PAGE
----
Both Carafate and Cardizem originated from research conducted by the Japanese company Tanabe Seiyaku, and Marion paid licensing fees to Tanabe. The mutual interests of both companies grew, and in 1984 they entered into a joint venture to manufacture and market Tanabe products in the United States and Canada.
During the early 1980s, Marion Laboratories marketed: Sivadone, a cream used to prevent infections in cases of second and third degree burns; Ditropan tablets and syrup, a urological agent that treated certain bladder conditions; Nito-Bid Capsules and Ointment, which managed angina pectoris or chest pain caused by insufficient blood flow to the heart; Ard and Bac-T-Screen, which facilitated the identification of bacteria in the blood stream that could cause infection in patients using antibiotics; and Culturette, a disposable, ten-minute culture transport system used by hospitals and clinics to diagnose Group A streptococci. Another product, ToxiLab, a broad spectrum drug detection system, gained popularity as concern about drug abuse in the workplace increased.
In December 1988, Marion Laboratories sold off its Analytical Systems division and purchased the American Biomaterials Corporation, a manufacturer of dextranomer-based wound treatments. In an effort to regain its focus on pharmaceuticals, Marion Laboratories sold its Scientific Products division in April 1989. And then, to strengthen its drug development capabilities, the company purchased a minority interest in U.S. Bioscience.
In July 1989 the company was informed that Merrell Dow, the pharmaceutical division of Dow Chemical, was interested in merging its operations with Marion Laboratories. Merrell Dow had hoped to acquire Marion as early as 1985, but was unable to afford it. Therefore, Merrell Dow offered to purchase a 67 percent stake of Marion.
Marion, with its strong sales network, appeared to be the perfect match for Merrell Dow, which had a strong research and development organization but a weak position in the pharmaceuticals industry. In addition, Merrell Dow's Seldane antihistamine, Lorelco anti-cholesterol drug, Nicorette anti-smoking gum, and Cepacol mouthwash added strength to Marion's flagging product line.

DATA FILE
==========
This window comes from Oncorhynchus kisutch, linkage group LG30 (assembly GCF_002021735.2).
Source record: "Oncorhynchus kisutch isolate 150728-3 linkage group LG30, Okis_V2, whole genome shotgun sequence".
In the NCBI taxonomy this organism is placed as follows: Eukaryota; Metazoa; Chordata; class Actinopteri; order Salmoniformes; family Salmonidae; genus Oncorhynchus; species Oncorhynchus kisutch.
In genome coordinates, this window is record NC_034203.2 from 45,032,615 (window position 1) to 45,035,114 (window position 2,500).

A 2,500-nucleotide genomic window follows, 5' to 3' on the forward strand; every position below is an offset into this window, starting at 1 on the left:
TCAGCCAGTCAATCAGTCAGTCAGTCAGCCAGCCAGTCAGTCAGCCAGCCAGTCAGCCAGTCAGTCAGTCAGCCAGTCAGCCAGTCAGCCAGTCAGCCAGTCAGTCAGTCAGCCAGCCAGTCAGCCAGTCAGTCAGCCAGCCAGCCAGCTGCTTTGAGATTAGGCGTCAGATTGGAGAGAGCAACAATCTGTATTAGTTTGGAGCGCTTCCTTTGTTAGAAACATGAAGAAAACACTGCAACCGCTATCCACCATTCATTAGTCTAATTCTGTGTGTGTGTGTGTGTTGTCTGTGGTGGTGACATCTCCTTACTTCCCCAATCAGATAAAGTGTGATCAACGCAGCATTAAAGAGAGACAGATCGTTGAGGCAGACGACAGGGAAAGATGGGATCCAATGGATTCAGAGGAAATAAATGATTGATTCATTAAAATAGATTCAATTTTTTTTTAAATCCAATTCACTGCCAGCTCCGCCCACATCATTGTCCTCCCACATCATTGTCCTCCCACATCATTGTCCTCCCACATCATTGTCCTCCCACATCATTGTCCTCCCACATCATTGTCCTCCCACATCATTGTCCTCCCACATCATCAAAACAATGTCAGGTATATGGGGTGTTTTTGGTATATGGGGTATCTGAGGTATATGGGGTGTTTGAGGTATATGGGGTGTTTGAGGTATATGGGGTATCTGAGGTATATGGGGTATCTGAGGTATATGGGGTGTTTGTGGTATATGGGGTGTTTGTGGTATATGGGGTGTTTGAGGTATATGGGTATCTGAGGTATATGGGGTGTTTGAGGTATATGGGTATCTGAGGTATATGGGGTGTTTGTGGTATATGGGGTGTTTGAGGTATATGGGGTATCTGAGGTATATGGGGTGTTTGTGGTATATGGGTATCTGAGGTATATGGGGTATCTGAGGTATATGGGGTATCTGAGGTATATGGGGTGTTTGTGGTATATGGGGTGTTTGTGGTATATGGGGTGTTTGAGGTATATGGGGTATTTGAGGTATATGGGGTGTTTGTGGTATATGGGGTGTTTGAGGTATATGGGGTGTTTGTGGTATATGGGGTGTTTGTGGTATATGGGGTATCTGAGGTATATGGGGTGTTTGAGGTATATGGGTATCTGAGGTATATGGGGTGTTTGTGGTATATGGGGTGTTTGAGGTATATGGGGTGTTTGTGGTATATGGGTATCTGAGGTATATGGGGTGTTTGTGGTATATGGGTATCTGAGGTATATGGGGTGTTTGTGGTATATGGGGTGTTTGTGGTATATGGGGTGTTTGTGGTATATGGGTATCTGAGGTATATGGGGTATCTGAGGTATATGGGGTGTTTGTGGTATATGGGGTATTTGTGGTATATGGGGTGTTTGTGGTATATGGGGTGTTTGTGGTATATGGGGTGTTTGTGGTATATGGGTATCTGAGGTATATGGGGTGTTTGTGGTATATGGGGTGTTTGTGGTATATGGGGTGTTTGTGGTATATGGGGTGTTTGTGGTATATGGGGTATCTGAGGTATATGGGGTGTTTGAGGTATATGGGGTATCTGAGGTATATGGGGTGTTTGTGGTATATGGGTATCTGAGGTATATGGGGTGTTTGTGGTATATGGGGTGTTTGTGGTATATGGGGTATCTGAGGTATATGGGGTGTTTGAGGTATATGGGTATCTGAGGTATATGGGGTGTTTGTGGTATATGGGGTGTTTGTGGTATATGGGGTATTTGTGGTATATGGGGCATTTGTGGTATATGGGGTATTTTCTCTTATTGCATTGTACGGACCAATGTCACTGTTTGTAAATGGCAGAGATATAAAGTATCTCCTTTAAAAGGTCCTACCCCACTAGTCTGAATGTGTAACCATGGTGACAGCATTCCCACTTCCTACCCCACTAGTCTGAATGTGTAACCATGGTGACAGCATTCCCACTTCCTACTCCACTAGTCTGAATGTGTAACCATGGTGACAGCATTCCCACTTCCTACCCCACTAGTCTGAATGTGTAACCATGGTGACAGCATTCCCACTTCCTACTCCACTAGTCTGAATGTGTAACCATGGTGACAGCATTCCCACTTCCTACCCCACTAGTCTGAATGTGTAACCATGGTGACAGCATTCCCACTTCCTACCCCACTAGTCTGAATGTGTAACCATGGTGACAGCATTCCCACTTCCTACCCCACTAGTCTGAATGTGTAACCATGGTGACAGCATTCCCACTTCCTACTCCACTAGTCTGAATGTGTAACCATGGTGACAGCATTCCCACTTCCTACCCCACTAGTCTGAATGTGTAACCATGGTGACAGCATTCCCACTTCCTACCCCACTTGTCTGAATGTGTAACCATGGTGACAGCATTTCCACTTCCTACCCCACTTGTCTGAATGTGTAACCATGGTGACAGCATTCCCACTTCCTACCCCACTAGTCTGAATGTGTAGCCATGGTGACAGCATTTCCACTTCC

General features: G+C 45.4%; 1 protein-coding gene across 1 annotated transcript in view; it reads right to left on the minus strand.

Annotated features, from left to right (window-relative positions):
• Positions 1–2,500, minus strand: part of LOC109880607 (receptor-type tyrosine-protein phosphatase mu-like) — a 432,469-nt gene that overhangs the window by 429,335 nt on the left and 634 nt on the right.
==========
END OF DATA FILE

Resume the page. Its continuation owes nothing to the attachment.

Marion Merrell Dow shares were buoyed by the persistent rumor that Dow was ready to buy up the 30 percent of the company that it did not own. While this never happened, Merrell Dow retired debt from its acquisition of Marion, further bolstering the shares' value.
The new company announced plans for several new drugs, including Perfan, for treatment of congestive heart failure, Targocid antibiotic, and Sabril, an anti-epilepsy treatment. In addition, Marion Merrell Dow introduced Nicoderm, a nicotine skin patch designed to relieve smokers' urge for cigarettes. None of these, however, was as profitable as Cardizem and Carafate.
In order to further improve its new product development, Marion Merrell Dow acquired a stake in Gensia Pharmaceuticals, which was developing angina treatments. It also licensed five allergy medicines from Immulogic Pharmaceuticals and took over the Canadian Nordic Laboratories and German Henning Berlin company. The company's effort to extend its product line received a boost in 1992, when Cardizem was approved for treatment of angina, as well as hypertension.
After four years as Marion Merrell Dow, the company witnessed a drop in annual growth from 20 percent to less than ten percent. Moreover, the company was forced to abandon Marion's unique position in the industry as primarily a marketer of drugs. In the early 1990s, analysts questioned whether Marion Merrell Dow will be able to convert the synergies of its predecessor companies into a more dynamic and competitive organization.
Principal Subsidiaries: Marion & Company; Marisub, Inc.; Marisub II, Inc.; Merrell Dow Pharmaceuticals, Inc.; Nordic Laboratories, Inc. (Canada).